Our Vice Provost Dr. Fred Heath and Director for Development Gregory Perrin knew this would be a wonderful opportunity to invite our alumni from Mexico City, and the surrounding cities, to attend the ceremony. They decided it would also be quite advantageous to host a luncheon following. And this is where I came in. Part of the role I play in working for the Libraries is as an event coordinator. I love it because of the opportunities of excitement that abound, meeting new people and creating a delightful atmosphere for the libraries’ constituent; although, a first trip to the interior of Mexico and hosting a lunch would definitely be something extraordinary. Continue reading →
The Benson Latin American Collection is going to be “coconut rock” central next Thursday (4/8) when Austin-born psychedelic Afro-Latin funk band Ocote Soul Sounds throw down the beats as part of the eighth annual ¡A Viva Voz!
Featuring the bandleaders of Grupo Fantasma and Antibalas – Adrian Quesada and Martin Perna, respectively – Ocote Soul Sounds has been described as “sounding like a sun kissed Brazilian soundtrack from the ’70s.”
¡A Viva Voz! kicks off at 7pm with a lite reception and presentation by dj t-kay of KOOP 91.7 fm before the band starts to jam and those so inclined shake it up on the dance floor.
In case you weren’t aware, 2010 marks two major anniversaries in the history of Mexico – the bicentennial of Mexican Independence and the centennial of the Revolution – and in recognition of those milestones, a number of events will be taking place around the university and in the Austin community. The Libraries are particularly attuned to the celebrations due to our oversight of the preeminent Benson Latin American Collection, so we’ll be keeping tabs on the goings-on about town. We’ll also be part of the celebration with the launch of the Benson’s exhibition – Frente a Frente: The Mexican People in Independence and Revolution, 1810–1910 – early this summer.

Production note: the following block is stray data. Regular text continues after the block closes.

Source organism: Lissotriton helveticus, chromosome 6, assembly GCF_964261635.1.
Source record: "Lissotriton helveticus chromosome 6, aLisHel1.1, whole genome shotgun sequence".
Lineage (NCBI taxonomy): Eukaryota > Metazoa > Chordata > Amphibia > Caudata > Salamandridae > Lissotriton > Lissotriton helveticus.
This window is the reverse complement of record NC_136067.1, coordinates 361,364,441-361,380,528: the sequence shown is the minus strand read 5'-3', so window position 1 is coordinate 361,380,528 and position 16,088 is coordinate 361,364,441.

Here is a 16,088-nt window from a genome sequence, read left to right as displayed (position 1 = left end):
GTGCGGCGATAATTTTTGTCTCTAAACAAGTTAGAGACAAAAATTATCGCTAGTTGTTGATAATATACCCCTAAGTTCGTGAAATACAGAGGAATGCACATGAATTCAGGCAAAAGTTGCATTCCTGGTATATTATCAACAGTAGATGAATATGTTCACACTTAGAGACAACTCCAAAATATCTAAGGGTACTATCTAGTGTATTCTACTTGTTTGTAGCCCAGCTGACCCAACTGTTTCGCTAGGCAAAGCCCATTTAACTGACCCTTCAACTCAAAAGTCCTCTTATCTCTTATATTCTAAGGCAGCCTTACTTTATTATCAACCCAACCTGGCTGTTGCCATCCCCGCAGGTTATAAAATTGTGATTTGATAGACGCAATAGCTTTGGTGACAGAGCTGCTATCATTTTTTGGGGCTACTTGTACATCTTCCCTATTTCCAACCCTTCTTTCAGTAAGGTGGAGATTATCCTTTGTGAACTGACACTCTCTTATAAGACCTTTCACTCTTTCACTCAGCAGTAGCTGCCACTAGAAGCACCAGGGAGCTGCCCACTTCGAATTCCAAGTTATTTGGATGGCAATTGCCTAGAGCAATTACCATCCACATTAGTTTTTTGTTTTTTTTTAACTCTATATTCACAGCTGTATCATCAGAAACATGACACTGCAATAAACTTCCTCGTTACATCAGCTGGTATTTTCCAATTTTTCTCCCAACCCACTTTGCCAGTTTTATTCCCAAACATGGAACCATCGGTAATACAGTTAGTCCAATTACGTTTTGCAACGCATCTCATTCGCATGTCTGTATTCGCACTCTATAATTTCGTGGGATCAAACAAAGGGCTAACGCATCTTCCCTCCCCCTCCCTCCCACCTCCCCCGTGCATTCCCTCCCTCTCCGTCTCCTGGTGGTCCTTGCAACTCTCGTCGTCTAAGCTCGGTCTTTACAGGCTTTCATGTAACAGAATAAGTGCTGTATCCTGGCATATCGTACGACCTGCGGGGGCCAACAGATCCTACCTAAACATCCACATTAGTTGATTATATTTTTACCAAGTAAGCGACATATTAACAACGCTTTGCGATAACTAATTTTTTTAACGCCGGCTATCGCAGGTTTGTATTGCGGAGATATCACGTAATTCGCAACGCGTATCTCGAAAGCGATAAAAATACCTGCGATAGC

FORO, the Transborder Library Forum, is a volunteer organization that cultivates a venue for the cooperative exchange of ideas, and the discussion of experiences and efforts concerning the provision of library services in the border regions between the U.S., Mexico, and Canada.
FORO objectives include:
Strengthening links among information professionals concerned with building information bridges across international borders;
Planning and implement cooperative projects between libraries across geographic borders;
Facilitating the development of resource networks;
Introducing librarians to current commercial library products and services;
Sharing our cultural heritage while promoting literacy and library services.
The 2011 FORO will be held for the first time in Austin, Texas, July 21-23, 2011. Continue reading →